Independent Living Skills to aid caregivers in connecting to the concrete supports they need to provide for their family. Also useful for children with special needs or youth transitioning out of foster care to learn activities of daily living, and to be independent and self-sufficient.

Aligned Protective Factor

Concrete Support in times of need


Social Supports

Social Supports allow parents to find like-minded parents they can connect with on a personal level and help relieve loneliness and isolation. Support and social groups are a key part of this program along with volunteerism.

Aligned Protective Factor

Social Connections

Support Group
Cooking Lesson



Enrichment classes for both parents and children that increase exposure to new activities and new ways to regulate their bodies, behavior, and mental health. This includes access to free or low-cost music classes, yoga classes, sound baths, art class, clubs, and more.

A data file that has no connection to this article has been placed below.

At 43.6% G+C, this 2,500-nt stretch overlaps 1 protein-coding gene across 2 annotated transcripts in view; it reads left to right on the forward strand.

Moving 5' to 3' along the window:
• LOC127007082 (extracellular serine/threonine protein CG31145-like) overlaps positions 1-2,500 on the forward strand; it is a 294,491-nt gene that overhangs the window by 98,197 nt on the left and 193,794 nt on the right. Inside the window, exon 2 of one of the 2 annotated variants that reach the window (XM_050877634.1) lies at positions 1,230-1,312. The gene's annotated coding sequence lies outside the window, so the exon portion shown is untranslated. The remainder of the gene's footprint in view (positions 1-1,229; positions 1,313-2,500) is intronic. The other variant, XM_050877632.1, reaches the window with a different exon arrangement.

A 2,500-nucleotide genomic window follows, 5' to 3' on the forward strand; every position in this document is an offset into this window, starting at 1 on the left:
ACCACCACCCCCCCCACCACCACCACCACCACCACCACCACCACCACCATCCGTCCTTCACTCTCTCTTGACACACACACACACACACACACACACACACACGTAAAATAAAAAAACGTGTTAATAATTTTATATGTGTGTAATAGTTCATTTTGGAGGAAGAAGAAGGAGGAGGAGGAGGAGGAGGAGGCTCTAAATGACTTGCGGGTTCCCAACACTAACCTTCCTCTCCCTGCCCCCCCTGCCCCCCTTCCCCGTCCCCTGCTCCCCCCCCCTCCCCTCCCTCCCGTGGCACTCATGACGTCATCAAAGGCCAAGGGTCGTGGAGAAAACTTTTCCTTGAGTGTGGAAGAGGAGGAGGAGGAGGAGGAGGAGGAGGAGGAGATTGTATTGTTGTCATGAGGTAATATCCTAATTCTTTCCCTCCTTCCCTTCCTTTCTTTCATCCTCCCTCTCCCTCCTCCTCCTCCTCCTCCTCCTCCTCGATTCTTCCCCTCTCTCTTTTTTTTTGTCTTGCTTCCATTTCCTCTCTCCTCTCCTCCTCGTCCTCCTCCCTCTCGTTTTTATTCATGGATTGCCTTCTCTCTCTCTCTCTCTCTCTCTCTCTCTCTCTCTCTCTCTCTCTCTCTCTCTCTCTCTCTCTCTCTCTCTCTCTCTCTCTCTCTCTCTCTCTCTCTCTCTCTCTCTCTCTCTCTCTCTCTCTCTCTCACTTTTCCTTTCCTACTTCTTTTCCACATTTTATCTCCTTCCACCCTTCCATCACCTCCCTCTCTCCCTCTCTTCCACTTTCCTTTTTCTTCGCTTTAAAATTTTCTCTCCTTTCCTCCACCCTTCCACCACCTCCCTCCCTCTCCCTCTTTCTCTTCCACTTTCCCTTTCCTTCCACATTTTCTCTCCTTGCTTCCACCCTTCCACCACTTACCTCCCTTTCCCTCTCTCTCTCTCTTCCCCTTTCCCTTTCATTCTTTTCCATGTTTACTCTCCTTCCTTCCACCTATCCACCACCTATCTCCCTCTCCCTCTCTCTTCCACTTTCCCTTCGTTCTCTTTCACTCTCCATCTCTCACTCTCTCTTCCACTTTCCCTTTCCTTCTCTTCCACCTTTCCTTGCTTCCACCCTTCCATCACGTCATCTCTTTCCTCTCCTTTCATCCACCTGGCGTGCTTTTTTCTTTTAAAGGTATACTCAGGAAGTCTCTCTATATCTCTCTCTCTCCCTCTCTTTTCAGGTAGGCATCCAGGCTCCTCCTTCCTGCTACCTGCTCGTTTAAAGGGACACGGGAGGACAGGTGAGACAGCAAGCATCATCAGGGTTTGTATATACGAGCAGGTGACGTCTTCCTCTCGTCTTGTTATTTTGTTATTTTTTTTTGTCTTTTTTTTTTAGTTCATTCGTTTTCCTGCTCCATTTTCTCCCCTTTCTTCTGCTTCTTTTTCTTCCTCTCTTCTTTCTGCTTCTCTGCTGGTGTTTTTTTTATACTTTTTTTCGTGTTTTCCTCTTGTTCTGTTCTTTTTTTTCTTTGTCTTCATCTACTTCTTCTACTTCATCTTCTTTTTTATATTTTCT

Aligned Protective Factor

Social Emotional Competence

Protective Factor 1

Nurturing Parenting & Attachment: A child's early experiences of being nurtured and developing a bond with a caring adult affects all aspects of behavior and development. When parents and children have strong, warm feelings for one another, children develop trust that their parents will provide what they need to thrive, including love, acceptance, positive guidance, and protection. Research shows that babies who receive affection and nurturing from their parents have the best chance of healthy development. A child's relationship with a consistent, caring adult in the early years is associated later in life with better academic grades, healthier behaviors, more positive peer interactions, and an increased ability to cope with stress.

Protective Factor 2

Knowledge of Child Development: There is extensive research linking healthy child development to effective parenting. Children thrive when parents provide not only affection but also respectful communication and listening, consistent rules and expectations, and safe opportunities that promote independence. Successful parenting fosters psychological adjustment, helps children succeed in school, encourages curiosity about the world, and motivates children to achieve.